[3] The evidence, contrary to defendants' contention, does not show that it was impracticable to park off the highway. Rather, if anything, it tends to show that the truck could have been parked at some other point along the highway without crossing the curb. If a vehicle is not disabled, the question of whether or not it is "practicable" to park it off the main portion of the highway requires a consideration not only of the physical conditions immediately to the right but also of any other possible parking spaces to which the vehicle might reasonably be taken, no matter in what direction. As said in Wilson v. Droege, 110 Cal. App. 578, 586 [294 P. 726] (speaking of contributory negligence): "It appears from the evidence that at the place where [the driver] drove partially off of the highway it was impossible for her to get farther off of the highway, but it may have [24 Cal. 2d 548] been that ... it would have been possible for her to proceed in safety a short distance and come to a place where she could have driven her machine entirely off of the highway. If such was the case the statute imposed upon her the duty of so doing. ..." (Italics added.) (See, also, Doane v. Smith, 63 Cal. App. 2d 691, 694 [147 P.2d 650], where the court relied in part upon the fact that "with slight additional effort the truck could have been taken to a nearby point where the solid shoulder was much wider.") In this case, other than showing the existence of a curb to the right of the truck, defendants made no attempt to prove any lack of suitable parking spaces within a reasonable distance. In fact, the only testimony relating to near-by parking facilities was excluded at defendants' own objection. Further, it is clear that the truck and trailer were not disabled and could have been moved to any such near-by parking space, because, as defendants state in their closing brief: "It is admitted that defendant driver in the case at bar stopped or parked for his personal convenience. Neither disability of his truck nor any other necessity compelled him to interrupt his journey." Under these circumstances, we cannot hold that as a matter of law defendants sustained their burden of showing it was impracticable to park the truck and trailer off the paved portion of the highway. The record supports the implied finding of the jury that defendant Bayless violated section 582 of the Vehicle Code, thus establishing defendants' negligence for the purposes of this action.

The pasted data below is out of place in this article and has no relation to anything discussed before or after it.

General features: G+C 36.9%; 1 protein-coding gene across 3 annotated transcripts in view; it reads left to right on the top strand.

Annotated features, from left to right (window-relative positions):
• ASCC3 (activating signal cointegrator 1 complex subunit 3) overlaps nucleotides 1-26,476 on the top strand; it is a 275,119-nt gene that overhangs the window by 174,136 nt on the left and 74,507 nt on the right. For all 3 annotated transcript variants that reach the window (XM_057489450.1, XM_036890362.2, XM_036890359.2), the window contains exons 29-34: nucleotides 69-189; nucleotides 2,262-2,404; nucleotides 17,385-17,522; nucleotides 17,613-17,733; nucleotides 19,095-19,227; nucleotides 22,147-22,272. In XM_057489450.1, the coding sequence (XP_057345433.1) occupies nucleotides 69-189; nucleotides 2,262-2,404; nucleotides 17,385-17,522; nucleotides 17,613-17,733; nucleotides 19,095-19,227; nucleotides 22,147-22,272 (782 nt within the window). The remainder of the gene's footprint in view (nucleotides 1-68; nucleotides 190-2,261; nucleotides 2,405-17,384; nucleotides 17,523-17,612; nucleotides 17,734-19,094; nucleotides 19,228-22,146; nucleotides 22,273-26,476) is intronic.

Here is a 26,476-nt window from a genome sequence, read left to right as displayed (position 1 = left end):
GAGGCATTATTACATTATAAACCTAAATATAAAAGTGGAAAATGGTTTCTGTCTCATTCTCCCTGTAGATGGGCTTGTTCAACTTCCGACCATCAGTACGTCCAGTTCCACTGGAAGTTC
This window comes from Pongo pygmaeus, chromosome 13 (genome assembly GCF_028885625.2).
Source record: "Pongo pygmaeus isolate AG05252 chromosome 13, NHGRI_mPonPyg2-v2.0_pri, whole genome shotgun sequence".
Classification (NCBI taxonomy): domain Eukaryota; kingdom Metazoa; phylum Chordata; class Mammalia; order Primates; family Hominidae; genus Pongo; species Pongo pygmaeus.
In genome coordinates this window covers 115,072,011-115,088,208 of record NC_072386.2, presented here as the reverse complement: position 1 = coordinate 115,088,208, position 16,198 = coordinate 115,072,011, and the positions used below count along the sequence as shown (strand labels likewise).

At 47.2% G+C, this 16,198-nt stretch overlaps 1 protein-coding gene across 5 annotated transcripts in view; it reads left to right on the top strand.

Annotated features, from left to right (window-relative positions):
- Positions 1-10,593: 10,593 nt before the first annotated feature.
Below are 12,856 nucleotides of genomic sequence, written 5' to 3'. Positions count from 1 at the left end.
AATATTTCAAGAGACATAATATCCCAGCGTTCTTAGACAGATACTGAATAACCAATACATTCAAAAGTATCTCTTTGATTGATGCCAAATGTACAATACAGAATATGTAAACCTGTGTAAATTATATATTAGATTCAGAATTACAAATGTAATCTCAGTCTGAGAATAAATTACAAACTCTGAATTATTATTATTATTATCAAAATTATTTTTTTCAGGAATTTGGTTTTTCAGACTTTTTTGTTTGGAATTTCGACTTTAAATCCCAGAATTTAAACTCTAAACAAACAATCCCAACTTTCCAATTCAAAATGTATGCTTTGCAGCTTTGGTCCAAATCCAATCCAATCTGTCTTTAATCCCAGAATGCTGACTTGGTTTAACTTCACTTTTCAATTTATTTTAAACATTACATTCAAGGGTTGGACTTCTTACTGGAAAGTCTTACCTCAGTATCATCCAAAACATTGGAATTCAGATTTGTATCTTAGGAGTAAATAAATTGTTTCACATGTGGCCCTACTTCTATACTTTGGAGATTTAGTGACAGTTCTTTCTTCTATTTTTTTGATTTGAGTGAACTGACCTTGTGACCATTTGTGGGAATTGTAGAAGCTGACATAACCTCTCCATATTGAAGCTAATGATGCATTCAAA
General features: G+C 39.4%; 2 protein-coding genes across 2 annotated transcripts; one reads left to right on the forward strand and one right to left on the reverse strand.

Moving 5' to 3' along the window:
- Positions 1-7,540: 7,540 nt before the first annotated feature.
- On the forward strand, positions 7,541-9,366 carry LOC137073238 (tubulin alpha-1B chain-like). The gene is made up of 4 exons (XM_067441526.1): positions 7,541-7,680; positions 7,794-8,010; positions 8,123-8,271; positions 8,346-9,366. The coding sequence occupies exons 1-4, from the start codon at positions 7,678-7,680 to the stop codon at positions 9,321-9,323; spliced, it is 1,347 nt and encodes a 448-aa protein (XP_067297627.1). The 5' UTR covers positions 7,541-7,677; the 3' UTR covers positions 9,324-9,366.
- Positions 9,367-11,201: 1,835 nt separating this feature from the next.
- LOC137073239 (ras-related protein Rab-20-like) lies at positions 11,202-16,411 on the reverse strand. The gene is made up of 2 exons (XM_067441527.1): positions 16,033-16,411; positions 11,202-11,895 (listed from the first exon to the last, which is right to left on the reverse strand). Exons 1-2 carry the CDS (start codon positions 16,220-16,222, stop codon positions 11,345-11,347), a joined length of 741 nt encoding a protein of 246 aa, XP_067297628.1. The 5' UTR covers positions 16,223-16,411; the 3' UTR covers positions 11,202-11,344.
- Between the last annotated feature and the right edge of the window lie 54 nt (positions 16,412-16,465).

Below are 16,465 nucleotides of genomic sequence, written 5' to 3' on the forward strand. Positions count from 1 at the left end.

Defendants next contend that any negligence on their part was not the proximate cause of the accident but that the sole proximate cause was the negligence of the driver of the automobile in which plaintiff was riding. [4] The violation of a parking regulation may be the proximate cause of an accident where the unlawfully parked vehicle is struck by another vehicle. (Doane v. Smith, 63 Cal. App. 2d 691 [147 P.2d 650]; Thompson v. Steveson, 52 Cal. App. 2d 250 [126 P.2d 127]; Mason v. Crawford, 17 Cal. App. 2d 529 [62 P.2d 420].) It is conceded that the driver's negligence, if any, may not be imputed to plaintiff. [5] Accepting defendants' contention that the driver of the automobile in which plaintiff was riding was negligent, we nevertheless cannot on the record before us say, as a matter of law, that the negligence of defendants was not also a proximate cause of the accident. It has [24 Cal. 2d 549] recently been held that whether or not parking on the highway in violation of section 582 of the Vehicle Code constitutes a proximate cause of the accident where the driver of the car in motion might also have been negligent, is a question of fact for the jury if reasonable men can differ thereon. (Inai v. Ede, 59 Cal. App. 2d 549, 555 [139 P.2d 76]; see, also, opinion on prior appeal, 42 Cal. App. 2d 521, 526-527 [109 P.2d 400]; cf. Fennessey v. Pacific Gas & Elec. Co., 20 Cal. 2d 141 [124 P.2d 51]; Mason v. Crawford, supra.) The evidence here is sufficient to support a finding that the violation of the statute was a proximate cause of the accident.

The judgment is affirmed.

Shenk, J., Curtis, J., Edmonds, J., Carter, J., Traynor, J. and Schauer, J., concurred.